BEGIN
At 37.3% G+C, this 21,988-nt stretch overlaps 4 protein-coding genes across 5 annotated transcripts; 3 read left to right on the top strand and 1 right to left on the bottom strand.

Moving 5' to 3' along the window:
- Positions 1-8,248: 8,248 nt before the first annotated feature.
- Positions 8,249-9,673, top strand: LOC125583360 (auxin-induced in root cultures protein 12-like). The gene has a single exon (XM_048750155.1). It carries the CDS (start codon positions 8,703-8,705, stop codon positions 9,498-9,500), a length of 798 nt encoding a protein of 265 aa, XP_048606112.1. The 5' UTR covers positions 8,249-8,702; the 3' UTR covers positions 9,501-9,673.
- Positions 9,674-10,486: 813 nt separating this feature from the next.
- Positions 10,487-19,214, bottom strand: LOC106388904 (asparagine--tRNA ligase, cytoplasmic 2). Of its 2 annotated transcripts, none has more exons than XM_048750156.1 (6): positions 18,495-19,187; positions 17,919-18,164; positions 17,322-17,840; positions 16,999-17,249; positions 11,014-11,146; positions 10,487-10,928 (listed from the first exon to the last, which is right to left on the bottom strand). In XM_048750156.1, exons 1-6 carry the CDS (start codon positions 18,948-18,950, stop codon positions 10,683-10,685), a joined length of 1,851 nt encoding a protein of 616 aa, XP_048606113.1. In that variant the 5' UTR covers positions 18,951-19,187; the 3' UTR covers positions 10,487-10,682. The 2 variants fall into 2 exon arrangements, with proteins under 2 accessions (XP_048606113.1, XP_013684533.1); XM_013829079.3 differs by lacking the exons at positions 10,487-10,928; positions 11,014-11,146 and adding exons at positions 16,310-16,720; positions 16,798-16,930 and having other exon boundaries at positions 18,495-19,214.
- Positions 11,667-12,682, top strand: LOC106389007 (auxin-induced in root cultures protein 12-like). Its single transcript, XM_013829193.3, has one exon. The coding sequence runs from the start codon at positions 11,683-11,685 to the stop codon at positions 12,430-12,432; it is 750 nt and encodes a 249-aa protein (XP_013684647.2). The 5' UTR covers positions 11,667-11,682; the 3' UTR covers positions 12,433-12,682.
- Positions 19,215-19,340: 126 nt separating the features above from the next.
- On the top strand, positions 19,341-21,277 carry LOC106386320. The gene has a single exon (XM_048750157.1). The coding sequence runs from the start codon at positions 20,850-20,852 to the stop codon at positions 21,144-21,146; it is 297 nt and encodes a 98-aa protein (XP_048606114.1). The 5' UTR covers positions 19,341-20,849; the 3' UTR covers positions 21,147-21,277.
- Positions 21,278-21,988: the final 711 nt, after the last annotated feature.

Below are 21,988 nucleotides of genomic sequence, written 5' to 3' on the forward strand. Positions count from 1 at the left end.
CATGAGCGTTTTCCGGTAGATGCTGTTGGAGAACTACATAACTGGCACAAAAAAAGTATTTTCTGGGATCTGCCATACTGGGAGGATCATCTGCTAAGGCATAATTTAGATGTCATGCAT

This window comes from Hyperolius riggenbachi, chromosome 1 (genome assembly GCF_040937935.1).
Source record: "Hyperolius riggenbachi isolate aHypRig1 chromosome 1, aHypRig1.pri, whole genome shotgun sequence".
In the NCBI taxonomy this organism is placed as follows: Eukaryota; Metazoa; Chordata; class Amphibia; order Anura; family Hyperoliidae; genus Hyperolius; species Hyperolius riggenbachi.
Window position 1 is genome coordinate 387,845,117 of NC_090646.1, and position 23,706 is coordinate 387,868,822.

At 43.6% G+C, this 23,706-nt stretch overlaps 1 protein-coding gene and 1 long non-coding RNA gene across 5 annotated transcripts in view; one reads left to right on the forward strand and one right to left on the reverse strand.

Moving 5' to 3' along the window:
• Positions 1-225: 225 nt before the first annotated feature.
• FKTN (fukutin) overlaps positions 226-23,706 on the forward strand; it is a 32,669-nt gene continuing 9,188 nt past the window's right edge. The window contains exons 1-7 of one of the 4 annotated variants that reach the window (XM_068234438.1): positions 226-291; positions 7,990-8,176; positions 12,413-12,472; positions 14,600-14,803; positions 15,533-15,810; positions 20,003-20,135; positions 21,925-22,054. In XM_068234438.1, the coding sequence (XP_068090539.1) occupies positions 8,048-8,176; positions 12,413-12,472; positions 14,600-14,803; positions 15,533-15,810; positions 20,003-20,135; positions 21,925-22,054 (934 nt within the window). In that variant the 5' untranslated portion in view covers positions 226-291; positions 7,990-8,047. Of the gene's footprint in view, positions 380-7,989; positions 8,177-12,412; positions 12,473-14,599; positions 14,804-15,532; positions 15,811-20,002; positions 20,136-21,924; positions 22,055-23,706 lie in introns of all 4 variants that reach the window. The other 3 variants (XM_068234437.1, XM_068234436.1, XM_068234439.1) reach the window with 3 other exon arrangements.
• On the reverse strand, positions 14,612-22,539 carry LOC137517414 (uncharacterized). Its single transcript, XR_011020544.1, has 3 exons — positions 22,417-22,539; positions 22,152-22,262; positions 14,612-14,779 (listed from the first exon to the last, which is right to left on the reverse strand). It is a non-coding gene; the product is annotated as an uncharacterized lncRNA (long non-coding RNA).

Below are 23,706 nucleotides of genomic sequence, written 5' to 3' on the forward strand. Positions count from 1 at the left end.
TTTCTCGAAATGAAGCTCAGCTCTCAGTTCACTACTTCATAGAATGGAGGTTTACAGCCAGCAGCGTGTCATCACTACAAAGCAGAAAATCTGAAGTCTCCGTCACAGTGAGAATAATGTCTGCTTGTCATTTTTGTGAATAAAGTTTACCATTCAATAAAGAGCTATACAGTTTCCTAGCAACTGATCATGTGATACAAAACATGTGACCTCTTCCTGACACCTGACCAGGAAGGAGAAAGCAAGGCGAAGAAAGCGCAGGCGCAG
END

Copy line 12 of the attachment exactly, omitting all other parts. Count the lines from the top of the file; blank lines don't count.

CATGAGCGTTTTCCGGTAGATGCTGTTGGAGAACTACATAACTGGCACAAAAAAAGTATTTTCTGGGATCTGCCATACTGGGAGGATCATCTGCTAAGGCATAATTTAGATGTCATGCAT